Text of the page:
SETI Goes Offline Due to Lack of Funding

April 26, 2011 Updated: April 26, 2011

The SETI (Search For Terrestrial Intelligence) Institute has shut down its alien search efforts due to financial troubles.

All 42 dishes belonging to SETI’s Allen Telescope Array were shut down recently, which was first reported by the San Jose Mercury News, citing an email from its CEO Tom Pierson.

Pierson said in the open letter, dated April 22 and sent to donors, that the telescope is going into “hibernation” due to a lack of government support.

“Today’s government budgetary environment is very difficult, and new solutions must be
found,” the letter reads. And California is also experiencing “budget shortfalls that have
severely reduced the amount of state funds available” and have contributed to a lack of funding for SETI.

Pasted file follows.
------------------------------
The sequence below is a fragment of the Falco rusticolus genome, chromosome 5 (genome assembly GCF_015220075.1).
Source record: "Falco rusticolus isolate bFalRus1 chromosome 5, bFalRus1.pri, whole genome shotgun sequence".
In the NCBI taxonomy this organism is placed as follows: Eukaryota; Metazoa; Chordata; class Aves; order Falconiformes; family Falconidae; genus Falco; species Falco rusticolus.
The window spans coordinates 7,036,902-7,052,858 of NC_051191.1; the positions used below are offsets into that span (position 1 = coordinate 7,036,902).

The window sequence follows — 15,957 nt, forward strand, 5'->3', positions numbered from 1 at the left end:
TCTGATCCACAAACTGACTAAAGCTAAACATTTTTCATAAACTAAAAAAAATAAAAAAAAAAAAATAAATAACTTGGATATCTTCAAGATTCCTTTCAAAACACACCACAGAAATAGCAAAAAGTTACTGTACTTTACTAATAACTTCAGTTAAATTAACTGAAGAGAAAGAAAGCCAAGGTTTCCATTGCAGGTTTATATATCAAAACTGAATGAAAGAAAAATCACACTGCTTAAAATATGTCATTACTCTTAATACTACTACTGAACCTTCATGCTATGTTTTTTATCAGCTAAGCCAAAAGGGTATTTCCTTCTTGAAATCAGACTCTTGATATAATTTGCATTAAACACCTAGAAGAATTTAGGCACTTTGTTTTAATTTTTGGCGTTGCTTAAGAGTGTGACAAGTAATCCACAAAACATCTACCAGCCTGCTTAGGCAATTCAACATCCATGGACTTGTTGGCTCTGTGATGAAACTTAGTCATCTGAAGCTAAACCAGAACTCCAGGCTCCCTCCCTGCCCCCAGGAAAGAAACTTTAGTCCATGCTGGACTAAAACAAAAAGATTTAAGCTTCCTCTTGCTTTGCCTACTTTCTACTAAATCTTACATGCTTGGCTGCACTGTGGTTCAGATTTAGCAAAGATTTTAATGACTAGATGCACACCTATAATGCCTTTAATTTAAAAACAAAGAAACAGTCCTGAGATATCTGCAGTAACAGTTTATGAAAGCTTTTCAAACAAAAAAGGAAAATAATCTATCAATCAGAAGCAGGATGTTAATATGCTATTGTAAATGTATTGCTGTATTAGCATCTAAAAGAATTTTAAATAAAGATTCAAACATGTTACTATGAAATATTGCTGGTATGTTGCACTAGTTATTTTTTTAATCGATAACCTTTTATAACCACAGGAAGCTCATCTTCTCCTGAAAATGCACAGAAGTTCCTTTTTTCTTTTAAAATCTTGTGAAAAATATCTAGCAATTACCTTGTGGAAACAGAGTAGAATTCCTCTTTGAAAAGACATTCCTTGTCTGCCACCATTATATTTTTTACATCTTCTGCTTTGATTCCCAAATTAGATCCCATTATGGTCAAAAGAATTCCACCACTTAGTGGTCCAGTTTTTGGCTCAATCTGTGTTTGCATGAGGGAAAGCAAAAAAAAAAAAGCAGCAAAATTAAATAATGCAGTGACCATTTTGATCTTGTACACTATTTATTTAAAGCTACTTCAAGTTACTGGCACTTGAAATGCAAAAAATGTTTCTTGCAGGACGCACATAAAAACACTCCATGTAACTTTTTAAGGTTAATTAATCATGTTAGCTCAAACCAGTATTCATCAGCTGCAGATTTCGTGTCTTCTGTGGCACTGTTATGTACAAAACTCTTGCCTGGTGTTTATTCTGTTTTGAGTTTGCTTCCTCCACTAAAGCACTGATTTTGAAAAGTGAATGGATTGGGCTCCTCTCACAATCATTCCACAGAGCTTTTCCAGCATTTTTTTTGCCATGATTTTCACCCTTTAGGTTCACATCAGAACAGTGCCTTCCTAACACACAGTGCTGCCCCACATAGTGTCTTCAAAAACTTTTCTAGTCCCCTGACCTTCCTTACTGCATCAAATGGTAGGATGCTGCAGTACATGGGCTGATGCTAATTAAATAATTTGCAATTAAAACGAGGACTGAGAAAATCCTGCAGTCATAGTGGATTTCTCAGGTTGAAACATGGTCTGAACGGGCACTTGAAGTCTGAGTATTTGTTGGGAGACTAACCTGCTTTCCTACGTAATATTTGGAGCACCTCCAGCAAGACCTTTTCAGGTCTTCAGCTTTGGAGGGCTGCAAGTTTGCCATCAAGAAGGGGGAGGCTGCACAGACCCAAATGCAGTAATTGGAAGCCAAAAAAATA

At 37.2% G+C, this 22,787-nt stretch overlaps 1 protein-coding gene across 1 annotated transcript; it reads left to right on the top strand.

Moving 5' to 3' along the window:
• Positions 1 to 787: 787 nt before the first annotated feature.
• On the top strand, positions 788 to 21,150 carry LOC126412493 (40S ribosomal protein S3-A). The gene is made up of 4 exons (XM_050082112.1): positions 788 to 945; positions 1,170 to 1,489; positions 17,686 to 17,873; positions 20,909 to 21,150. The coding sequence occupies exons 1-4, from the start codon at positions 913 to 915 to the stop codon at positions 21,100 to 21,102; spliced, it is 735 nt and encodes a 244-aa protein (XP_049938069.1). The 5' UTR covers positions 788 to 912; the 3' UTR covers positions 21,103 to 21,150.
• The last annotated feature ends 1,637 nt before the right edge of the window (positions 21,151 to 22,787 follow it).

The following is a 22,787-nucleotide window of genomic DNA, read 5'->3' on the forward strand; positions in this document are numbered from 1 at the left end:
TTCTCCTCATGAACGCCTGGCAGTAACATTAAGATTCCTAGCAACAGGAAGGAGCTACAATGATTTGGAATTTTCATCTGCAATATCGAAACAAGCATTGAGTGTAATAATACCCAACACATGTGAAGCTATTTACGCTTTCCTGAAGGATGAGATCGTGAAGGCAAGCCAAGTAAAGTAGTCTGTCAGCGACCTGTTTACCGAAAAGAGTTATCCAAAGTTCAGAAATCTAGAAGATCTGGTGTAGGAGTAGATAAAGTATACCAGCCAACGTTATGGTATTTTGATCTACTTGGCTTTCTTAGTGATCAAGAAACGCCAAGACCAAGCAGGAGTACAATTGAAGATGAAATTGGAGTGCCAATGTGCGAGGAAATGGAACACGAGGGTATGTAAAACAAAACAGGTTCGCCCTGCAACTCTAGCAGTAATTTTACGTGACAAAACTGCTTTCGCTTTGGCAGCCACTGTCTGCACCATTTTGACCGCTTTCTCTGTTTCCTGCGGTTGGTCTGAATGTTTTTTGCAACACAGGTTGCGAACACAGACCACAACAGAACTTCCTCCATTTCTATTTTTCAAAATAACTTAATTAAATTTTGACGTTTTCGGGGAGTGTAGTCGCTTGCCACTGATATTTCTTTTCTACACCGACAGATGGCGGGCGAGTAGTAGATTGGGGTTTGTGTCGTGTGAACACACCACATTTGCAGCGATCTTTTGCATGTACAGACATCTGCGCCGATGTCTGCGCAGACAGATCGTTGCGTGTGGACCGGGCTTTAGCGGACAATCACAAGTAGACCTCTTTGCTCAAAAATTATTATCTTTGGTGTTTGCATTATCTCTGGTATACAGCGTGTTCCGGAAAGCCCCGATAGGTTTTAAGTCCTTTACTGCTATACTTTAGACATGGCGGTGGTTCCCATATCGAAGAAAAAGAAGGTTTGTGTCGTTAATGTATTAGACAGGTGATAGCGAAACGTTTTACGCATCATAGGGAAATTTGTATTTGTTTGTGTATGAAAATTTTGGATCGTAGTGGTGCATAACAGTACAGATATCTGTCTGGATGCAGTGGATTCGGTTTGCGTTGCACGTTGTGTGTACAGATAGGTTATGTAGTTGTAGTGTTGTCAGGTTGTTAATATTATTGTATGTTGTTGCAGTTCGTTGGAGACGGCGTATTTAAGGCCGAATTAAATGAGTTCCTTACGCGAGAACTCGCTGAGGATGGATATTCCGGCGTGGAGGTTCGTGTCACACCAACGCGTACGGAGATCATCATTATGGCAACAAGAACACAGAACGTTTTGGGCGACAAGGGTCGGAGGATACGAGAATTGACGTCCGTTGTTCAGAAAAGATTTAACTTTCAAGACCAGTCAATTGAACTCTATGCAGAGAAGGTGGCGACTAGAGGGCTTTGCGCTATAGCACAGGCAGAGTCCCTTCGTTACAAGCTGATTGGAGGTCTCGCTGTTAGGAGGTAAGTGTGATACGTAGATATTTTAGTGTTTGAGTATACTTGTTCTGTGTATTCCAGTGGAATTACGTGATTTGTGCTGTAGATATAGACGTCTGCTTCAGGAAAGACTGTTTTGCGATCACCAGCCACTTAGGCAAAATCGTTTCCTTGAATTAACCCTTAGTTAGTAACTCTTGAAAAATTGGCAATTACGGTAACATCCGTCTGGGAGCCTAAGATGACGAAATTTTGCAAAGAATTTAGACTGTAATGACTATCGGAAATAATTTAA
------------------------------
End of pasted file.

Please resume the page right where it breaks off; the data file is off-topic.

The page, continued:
The institute is looking to bring the dish array back online as soon as possible and is working on possible solutions.

Pierson added that the institute hopes to strike up a partnership with the U.S. Air Force to use the dishes to track debris in outer space, which could lend some additional funds to support the project.

SETI initially raised the funds to construct the satellite array while the University of California has been responsible for the day-to-day operations.

"There is a huge irony that a time when we discover so many planets to look at, we don’t have the operating funds to listen," SETI Director Jill Tarter told the Mercury News regarding the shutdown.

SETI’s mission is to explore the nature and origin of life in the universe. “We believe we are conducting the most profound search in human history—to know our beginnings and our place among the stars,” the institute says on its website.